The figures above should be viewed in relation to the overall risk. At Fertility Associates we believe that the age at which women should be offered amniocentesis solely on the grounds of maternal age should be 35; however we are happy to discuss the situation with women of younger ages.

Is any preparation required?

No special preparation is needed. Sometimes some discomfort is apparent after the procedure, and your husband or a companion might be better to drive you home.

Is my partner welcome?

Partners and support persons are very welcome. It is very useful for them to be present at the discussion prior to the procedure. They will also have an opportunity to see the ultrasound scan performed prior to the procedure.

How is it done?

An ultrasound scan is performed to check on the baby's age and to choose a site for amniocentesis. Sometimes, if the pregnancy is not as far advanced as expected (and this bears no significance as to whether the fetus is normal or not), you will be asked to return at another time.

Local anaesthetic is placed in or on the skin and the amniocentesis needle is inserted through the skin into the pregnancy sac. A small amount of liquor is removed. This is not painful, but some discomfort following the procedure is not unusual.

What are the risks?

Current knowledge is that ultrasound scanning is harmless to both mother and babe. Approximately 1 in 200 of women who have an amniocentesis will miscarry because of it, but because spontaneous miscarriage is not uncommon at this stage of pregnancy, an absolute figure is difficult to assess. Damage to the fetus from the needle is extremely rare. If miscarriage does occur, it normally will happen within a week or two.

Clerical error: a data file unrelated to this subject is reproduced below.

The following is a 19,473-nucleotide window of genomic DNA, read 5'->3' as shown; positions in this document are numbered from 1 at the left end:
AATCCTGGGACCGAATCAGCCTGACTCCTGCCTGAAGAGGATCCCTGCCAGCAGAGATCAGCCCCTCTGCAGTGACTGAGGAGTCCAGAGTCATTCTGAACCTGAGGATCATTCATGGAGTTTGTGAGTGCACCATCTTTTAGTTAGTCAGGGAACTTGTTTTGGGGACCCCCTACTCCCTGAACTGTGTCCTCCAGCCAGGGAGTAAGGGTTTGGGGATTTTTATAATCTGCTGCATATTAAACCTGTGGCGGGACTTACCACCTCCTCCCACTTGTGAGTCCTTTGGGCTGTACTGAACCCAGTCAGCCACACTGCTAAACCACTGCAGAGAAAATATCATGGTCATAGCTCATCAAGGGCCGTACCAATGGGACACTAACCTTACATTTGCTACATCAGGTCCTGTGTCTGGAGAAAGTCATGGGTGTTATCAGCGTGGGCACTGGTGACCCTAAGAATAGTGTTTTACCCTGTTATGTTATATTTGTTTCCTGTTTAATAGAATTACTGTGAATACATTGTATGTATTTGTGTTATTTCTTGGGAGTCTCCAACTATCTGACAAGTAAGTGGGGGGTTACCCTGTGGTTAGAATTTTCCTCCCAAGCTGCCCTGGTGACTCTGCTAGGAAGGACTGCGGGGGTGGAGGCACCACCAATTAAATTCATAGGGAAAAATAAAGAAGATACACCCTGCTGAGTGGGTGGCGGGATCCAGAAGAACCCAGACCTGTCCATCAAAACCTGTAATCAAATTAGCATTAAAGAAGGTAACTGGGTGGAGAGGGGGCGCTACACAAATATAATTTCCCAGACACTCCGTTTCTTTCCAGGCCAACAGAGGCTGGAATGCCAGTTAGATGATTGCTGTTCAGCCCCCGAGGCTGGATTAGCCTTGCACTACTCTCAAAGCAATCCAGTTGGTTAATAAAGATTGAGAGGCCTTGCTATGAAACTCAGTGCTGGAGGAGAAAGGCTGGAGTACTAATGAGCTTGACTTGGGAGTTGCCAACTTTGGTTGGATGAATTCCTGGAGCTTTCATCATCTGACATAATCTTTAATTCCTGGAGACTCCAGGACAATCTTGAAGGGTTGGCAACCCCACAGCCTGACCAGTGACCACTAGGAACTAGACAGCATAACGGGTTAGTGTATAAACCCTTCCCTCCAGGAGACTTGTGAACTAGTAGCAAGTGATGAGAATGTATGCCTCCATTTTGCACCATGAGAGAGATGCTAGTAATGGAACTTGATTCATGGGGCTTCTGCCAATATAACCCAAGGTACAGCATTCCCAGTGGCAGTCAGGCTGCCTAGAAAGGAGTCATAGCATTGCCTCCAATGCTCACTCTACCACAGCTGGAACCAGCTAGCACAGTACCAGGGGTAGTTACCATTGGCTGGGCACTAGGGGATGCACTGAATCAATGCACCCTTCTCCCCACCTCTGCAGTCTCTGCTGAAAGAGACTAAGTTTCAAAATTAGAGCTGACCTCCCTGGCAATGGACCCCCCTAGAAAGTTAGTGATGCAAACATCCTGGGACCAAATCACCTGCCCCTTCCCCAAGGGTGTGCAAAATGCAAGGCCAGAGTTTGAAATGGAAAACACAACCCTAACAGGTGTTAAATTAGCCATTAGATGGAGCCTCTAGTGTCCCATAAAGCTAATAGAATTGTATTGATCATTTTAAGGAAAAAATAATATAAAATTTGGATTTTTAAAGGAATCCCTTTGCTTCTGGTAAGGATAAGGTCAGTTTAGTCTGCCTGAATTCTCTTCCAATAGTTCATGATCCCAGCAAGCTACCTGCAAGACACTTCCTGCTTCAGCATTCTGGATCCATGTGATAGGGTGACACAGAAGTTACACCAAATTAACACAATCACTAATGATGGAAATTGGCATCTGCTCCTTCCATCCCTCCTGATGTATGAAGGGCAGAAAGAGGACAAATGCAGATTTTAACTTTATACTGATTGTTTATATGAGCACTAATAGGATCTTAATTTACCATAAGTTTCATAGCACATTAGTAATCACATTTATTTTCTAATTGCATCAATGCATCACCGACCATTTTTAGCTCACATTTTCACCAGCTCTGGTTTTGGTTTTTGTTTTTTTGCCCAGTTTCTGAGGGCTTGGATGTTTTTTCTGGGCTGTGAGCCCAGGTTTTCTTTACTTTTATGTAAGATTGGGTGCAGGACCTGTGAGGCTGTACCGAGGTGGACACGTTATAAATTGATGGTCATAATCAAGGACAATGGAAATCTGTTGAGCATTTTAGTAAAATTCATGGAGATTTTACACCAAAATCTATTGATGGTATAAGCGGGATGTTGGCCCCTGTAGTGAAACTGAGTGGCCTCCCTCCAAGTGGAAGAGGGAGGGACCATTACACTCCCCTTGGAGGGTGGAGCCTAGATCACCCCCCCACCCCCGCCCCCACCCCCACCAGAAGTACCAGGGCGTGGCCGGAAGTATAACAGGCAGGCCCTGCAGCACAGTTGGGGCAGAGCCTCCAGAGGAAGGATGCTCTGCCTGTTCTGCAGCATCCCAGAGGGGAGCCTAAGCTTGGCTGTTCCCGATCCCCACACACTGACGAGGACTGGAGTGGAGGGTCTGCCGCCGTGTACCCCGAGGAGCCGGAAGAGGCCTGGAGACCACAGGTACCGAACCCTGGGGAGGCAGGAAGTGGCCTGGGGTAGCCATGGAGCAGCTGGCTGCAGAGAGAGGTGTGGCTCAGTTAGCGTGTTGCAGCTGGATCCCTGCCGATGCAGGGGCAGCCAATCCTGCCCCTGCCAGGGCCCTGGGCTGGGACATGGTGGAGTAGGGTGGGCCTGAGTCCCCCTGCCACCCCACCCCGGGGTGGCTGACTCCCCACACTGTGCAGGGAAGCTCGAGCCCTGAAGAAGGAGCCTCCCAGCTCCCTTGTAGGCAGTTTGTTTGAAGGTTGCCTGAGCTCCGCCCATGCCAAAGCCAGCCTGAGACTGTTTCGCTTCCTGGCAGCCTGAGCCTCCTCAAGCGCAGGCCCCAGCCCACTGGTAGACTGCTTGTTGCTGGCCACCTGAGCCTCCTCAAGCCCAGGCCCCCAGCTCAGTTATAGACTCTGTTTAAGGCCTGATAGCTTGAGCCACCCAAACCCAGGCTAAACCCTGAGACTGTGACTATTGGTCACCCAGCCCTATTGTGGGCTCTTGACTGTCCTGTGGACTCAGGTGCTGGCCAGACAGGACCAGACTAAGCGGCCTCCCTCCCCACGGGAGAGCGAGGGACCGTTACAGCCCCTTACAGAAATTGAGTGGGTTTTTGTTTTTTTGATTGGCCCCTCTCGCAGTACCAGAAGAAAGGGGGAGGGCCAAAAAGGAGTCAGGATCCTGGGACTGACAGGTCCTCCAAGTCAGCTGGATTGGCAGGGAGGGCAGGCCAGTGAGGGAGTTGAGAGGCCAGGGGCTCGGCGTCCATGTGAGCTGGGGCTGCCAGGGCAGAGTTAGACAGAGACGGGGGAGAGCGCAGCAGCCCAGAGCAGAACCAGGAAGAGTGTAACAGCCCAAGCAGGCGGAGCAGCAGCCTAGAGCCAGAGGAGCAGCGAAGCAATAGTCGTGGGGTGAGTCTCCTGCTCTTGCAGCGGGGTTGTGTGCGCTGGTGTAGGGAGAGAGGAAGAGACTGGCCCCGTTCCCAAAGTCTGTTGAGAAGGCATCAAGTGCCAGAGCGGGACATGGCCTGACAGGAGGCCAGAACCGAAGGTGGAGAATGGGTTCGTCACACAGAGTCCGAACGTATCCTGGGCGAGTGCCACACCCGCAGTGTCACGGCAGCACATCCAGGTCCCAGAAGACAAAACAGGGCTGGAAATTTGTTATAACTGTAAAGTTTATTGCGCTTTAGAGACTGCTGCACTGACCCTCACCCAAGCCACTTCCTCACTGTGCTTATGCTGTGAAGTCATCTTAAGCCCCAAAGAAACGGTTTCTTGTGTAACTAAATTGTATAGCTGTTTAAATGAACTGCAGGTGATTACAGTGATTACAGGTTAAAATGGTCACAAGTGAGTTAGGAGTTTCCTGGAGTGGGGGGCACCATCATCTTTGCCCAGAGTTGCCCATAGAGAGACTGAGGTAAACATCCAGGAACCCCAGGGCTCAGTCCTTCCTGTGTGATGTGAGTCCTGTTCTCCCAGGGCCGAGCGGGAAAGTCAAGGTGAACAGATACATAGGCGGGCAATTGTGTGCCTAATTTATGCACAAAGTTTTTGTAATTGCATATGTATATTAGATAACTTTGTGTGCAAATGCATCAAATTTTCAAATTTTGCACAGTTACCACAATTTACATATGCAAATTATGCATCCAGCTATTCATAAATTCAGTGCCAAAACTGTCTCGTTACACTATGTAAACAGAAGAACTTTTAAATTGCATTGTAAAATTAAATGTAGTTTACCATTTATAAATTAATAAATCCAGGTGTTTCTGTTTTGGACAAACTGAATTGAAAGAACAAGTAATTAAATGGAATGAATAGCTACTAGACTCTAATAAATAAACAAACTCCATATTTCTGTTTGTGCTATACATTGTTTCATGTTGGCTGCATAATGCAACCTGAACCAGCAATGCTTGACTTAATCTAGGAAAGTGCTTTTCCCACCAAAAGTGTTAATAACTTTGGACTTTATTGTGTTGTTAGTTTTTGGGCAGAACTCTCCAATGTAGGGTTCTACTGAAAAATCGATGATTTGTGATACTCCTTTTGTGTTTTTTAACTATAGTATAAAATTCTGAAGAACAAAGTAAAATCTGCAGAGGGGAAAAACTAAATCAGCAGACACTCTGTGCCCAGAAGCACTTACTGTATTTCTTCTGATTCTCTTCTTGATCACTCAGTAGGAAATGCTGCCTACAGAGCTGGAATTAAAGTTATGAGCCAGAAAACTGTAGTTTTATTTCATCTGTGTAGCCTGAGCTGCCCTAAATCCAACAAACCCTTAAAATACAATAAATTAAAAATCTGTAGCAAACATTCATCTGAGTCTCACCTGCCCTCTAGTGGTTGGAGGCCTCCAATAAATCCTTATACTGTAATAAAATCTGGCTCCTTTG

If your blood group is Rhesus negative, you will be given an injection to stop you forming antibodies against your baby's blood cells. This could only happen if your baby if Rhesus positive and some fetal cells are spilt into your circulation. This is very unlikely, but it is better to be safe than sorry.

What should you do after the test?

A quiet day is all we suggest. If there is vaginal blood or fluid loss, you should report it to your referring doctor right away, and rest in bed until the problem settles. Fluid loss is not too unusual, and is not necessarily a sign of miscarriage. Some soreness around the needle site occurs occasionally.

When are the results known?

The neural tube defect tests take about 3 days to be completed.

Your doctor will be sent the results.

The chromosome studies take two to three weeks, or sometimes a little longer. Very occasionally the amniotic fluid cells fail to grow and a chromosome result is not possible. If this happens, we would usually notify you about two weeks after the initial test, when it becomes obvious that growth is not occurring and we would normally offer to repeat the test.

Cell culture failure has no relationship to chromosome abnormalities.

The result will include the baby's gender. If you do not want to know it, it is important to let your doctor know.

What tests will be done on my pregnancy?

If you have an indication for chromosome analysis we will normally do the neural tube defect tests as well. Because of the expense of the chromosome test, if you are having amniocentesis to exclude neural tube defect, we will not normally culture cells for chromosome evaluation unless a separate indication exists.

See also:

Did this article meet your requirements/expectations?